There are pieces of writing that pierce hearts, pieces that charge the air with electricity, pieces that leave readers in tears, wanting more, having their cake and eating it too. Pieces of writing that pierce the heart, leaving the writer breathless, leave the reader breathless too. If you’re moody, that usually rubs off on the characters as well and the reader can sense that. Never hesitate to write when you’re depressed. Some of your best work although it can be suggestive of what you were feeling at the time should well just be left alone to stand on its own ground and speak for itself. Don’t explain too much or you’ll give it all away and then where is the sense in that. Writers’ birth words, give words life, give them air to breathe, mouthfuls of it and give them a splash of colour to rejuvenate them in a sense of a wonderland. They’re not written on the body in tattoos for nothing. We are all hungry for words and for knowledge and for the gifts that come from them.
And so we come to the eyes of the gods.
In words, in language, in meaning and their purpose we can see the eyes of gods. Some are Buddha-like, sturdy, built like brick walls. There are others like me out there who see words as meat, living out their dreams writing haiku and poetry until it completely sates their thirst like moths attracted to light bulbs, getting into the spirit of it all of being a little known writer, while having a normal day job that pays the bills. The empty shell of a writer is one that attracts eternal insomnia, fighting off sleep, madness, depression, mental illness, psychologists, chaos, disorder across a desk and leaves room for little else some might say but the shell also retains the order of families, progeny, small children growing up with vocabularies of children much older than they are; writing and words come with a love even of just hearing the wonderful words of herbal teas like chamomile that your psychiatrist drinks during her breaks from seeing her patients, chai tea from India that your sister brought home from her vacation there or an infusion of green tea or a flask of coffee. It leaves you with a hunger, no, a craving for seeing your name out there as if it was a completely different entity than you and what you created out of nothing; simply words.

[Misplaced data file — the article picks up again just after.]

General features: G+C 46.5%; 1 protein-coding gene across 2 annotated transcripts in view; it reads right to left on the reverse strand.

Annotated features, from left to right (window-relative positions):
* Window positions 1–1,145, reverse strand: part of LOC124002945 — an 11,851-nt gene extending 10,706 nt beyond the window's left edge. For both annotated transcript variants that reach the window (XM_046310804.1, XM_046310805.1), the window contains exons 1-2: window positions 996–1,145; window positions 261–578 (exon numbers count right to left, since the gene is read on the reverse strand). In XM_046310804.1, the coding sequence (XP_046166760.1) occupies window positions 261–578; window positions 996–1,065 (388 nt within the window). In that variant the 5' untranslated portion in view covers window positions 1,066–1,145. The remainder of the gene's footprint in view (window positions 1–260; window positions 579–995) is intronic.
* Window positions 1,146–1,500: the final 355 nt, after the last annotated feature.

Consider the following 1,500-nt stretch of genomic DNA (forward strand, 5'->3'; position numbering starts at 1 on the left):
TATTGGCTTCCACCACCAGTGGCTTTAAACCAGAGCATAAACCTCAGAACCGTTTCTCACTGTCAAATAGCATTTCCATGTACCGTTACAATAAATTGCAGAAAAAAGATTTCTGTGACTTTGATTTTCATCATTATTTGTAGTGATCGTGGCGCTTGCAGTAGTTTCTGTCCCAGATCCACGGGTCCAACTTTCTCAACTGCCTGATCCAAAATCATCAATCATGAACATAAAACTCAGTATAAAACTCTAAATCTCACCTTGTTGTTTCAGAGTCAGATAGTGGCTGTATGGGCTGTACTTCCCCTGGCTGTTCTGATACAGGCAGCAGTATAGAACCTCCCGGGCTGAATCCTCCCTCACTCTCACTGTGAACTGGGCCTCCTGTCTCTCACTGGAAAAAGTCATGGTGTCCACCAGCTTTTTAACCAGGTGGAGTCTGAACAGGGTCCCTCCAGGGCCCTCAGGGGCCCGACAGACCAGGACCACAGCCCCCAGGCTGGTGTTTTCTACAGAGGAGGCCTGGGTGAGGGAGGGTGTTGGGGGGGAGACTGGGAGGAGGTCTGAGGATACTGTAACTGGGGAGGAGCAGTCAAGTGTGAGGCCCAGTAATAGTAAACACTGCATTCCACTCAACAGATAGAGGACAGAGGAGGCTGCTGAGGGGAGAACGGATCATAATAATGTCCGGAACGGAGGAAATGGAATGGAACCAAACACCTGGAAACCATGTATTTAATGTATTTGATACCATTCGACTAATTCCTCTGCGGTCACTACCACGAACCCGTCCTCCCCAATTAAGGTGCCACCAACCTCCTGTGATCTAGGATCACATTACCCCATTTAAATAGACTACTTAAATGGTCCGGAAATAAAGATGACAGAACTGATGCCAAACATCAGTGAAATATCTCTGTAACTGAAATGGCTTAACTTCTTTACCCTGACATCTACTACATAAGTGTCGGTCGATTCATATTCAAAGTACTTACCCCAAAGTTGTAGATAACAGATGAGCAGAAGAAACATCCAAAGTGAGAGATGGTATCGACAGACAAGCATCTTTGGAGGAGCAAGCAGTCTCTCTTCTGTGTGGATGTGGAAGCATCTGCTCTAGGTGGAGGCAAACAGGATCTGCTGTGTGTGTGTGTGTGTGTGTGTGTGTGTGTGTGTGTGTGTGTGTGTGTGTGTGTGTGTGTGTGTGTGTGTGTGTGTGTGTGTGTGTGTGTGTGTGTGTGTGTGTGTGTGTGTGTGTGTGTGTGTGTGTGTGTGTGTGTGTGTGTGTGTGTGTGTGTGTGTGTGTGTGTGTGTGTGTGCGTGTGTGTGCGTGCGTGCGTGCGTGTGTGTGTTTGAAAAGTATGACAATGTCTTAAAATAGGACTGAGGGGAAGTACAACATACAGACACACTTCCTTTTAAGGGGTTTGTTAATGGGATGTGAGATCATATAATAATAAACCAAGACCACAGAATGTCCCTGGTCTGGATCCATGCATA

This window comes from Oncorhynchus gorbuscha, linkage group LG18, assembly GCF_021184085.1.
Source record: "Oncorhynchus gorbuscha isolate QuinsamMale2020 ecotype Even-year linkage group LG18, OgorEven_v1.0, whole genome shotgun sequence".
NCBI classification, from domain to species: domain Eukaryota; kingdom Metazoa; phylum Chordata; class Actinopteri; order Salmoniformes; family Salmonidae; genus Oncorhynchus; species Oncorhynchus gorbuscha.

By using my powers of observation as a child; that’s how the English language, verse, the rhythm and internal rhyme of words came to me, came at me from the symmetry of my gut. Growing up the eldest of three children, my father drilled ‘responsibility is key when it comes to your younger siblings’ into the fabric of my mind. I always wrote. I had diaries in which I would bare the darkest secrets of my soul when I was a girl. I keep journals even now. I love the stream of consciousness writing that comes from journaling. I love putting staccato-like pencil to paper, watching the vast wilderness of your consciousness unfold within the demonstrative blossoming sight of your imagination. I do write full time and I’m a workaholic. Everything is a process. Writers and poets by nature are sensitive and intuitive. I don’t know if this happens with all writers from other countries but I do know this. African writers write in blood. It’s in the ladders of their genes. If I said, ‘I don’t like to talk about my new work. It means I’m getting ahead of myself.’ What would that mean; that I’m arrogant, think highly of myself, that I’m above other writers and poets? Humility continually cuts a writer’s ego down to size. I’m constantly thinking aloud about whatever I’m working on and I have to make notes. I think if I told you what I was working on, I don’t think you’d completely believe me. My memoirs, another prose poetry book is in the works, I am constantly writing or working on ideas for short fiction. The medium of being published online has certainly afforded me a lot of opportunities (that I wouldn’t have had otherwise) and for that I will eternally be grateful for generous, hardworking editors who work behind-the-scenes who have given me ‘lucky’ breakthroughs and for those who have published my work in print.